When this blog started in early July, rumors were rife that Ben Bentzin, the Republican nominee in Texas House District 48 (West Austin) against Democrat Donna Howard, would withdraw from the race. Several GOP sources told me that was not the case, which I posted, which a couple of e-mailers said was wrong. So I did what any self-respecting blogger would do: hedge. As we found out this week, the rumors turned out to be right after all. But not before there was a lot of drama.

Republicans wanted Bentzin to withdraw from the race. They believed he had an easy way out that would have let the Travis County party name a replacement against Howard, who won the seat by defeating Bentzin in a special election runoff last February. Bentzin is going to be working in Houston this fall, and he could have rented an apartment there and said that he would not be a continuous resident of Travis County, as is required by law. This would have made him ineligible to run, and the party could have named a replacement. (Pamela Waggoner, a member of the Leander school board, was one possibility.) But Bentzin was influenced by Tom DeLay’s abortive attempt to get off the ballot as the Republican nominee in the 22nd Congressional district. He thought he might get sued, as DeLay did, and, in any event didn’t want to be compared to DeLay. So he rejected the scheme.

Nor did he want to make the race. Like many a hopeful politician, Bentzin wanted to serve but he didn’t want to run. He didn’t like the messy but essential partisan nature of politics. He knew he would be hammered in the general election, as he had been during the special, for hiring John Colyandro in his 2002 campaign for state senator at the same time that Colyandro, as executive director of the notorious TRMPAC, was working for DeLay–whose popularity rating in Austin is around 1. I don’t mean one percent. I mean one person: Tom Craddick, who was the chief beneficiary of TRMPACs machinations to elect Republican legislators.

The consequence of Bentzin’s withdrawal is that the Republicans will not be able to field a candidate against Howard. Local Republican leaders and activists–as well as some GOP statewide operatives–are very unhappy with his decision. They believe that state election law is different from federal law and that the DeLay case would not have stood in the way of Bentzin’s withdrawing from the ballot. They are worried about the consequences for Bill Welch and Jeff Fleece, who are the GOP nominees in two other Austin legislative districts: Because Howard won’t have to raise money for her race against Bentzin, more money will be available for their Democratic opponents. And a few (not many, and not I) even think that Bentzin might have won, aided by GOP fundraising and the presence of Kay Bailey Hutchison at the top of the ticket. They recall that back in the eighties, Republican Bob Richardson lost a special election and then won the general election.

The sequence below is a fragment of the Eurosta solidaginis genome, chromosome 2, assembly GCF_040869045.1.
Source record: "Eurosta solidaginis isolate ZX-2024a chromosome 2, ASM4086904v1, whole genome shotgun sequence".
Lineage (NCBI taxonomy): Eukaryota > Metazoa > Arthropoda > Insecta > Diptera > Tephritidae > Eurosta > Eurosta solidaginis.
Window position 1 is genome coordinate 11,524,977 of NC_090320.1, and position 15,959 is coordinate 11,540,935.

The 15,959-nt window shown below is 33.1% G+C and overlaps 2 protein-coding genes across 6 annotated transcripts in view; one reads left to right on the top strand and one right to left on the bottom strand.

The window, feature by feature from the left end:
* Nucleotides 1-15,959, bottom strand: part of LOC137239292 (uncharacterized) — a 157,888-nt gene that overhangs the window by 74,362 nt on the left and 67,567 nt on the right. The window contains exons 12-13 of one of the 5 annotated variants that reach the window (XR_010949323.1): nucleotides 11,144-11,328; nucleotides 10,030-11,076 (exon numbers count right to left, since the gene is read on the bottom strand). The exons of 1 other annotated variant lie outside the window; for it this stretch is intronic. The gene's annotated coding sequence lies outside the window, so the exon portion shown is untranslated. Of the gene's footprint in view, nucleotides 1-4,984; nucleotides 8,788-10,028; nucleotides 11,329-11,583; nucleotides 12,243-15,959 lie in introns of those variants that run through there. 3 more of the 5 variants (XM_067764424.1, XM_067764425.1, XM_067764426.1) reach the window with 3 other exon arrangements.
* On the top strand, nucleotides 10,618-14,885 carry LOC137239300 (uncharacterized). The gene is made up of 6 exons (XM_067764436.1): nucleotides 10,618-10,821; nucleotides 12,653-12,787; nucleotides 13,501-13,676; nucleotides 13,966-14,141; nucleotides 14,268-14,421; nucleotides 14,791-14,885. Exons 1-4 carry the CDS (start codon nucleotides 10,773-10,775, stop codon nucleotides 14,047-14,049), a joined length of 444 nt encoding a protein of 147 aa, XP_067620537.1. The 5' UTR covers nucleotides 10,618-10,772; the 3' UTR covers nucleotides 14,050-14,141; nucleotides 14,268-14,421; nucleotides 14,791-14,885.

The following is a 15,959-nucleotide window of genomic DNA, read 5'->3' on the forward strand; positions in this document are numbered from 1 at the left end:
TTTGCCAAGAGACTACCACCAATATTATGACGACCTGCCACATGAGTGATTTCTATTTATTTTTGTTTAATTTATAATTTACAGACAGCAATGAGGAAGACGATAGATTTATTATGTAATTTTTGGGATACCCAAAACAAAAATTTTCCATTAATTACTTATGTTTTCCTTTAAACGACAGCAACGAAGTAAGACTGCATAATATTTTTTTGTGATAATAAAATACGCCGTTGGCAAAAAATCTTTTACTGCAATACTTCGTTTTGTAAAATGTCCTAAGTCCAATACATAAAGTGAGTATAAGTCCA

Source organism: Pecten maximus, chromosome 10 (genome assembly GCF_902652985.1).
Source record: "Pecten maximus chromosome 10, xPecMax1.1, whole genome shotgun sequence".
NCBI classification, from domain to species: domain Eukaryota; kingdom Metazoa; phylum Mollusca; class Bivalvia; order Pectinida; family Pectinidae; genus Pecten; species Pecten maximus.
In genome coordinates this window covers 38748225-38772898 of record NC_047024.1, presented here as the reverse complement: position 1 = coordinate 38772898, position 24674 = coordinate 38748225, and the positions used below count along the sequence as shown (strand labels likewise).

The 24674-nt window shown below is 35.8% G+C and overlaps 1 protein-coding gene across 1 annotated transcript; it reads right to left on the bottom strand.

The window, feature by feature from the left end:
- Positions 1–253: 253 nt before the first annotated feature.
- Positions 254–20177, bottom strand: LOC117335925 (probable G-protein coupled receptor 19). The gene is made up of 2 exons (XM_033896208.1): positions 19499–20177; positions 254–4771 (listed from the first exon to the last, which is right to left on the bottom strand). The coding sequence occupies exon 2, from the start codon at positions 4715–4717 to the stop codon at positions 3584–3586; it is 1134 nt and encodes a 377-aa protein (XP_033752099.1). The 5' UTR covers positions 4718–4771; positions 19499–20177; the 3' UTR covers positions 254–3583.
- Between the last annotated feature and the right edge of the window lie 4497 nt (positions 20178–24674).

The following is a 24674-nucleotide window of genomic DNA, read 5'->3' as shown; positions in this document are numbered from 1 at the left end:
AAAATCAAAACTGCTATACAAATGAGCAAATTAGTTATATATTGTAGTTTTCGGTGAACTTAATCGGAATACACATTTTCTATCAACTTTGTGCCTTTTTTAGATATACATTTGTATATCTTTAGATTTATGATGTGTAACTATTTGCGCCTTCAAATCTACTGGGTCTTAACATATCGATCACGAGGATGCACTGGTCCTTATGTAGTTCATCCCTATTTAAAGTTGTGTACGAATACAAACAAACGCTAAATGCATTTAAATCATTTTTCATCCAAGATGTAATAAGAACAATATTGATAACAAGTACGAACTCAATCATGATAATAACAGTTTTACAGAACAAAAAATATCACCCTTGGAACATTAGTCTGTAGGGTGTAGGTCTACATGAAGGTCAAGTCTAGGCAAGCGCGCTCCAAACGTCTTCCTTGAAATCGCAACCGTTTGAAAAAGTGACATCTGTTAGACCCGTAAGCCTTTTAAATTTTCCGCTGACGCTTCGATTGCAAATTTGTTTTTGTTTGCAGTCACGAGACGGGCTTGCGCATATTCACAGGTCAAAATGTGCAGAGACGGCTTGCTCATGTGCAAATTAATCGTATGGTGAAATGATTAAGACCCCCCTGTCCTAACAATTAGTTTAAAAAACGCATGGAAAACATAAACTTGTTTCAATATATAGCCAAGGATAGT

Bentzin, a former Dell executive, ends his political career with his file stamped “underachiever.” In his Senate race against incumbent Democrat Gonzalo Barrientos, I initially thought he had a chance to win. Barrientos had worn out his welcome after sixteen undistinguished years in office and a DUI citation and embarrassing videotape. But Bentzin campaigned as if he were running in a Republican primary instead of left-of-center Travis County, where even many Republicans are moderate. When the two candidates debated on the local PBS station, I was one of the two questioners, and I was surprised at Bentzin’s hard-right stances on taxes and abortion. Either he didn’t understand his constituency, or he didn’t understand politics. I left the debate no longer believing that he had a chance to win. Barrientos won the race with 52% of the vote to Bentzin’s 43%, with a Libertarian getting the balance. He did a far worse job of attracting Democratic votes than fellow Republican Rick Perry, who lost Travis County to Tony Sanchez by just 213 votes. His race against Howard in the special was even worse. Some people just aren’t cut out for politics.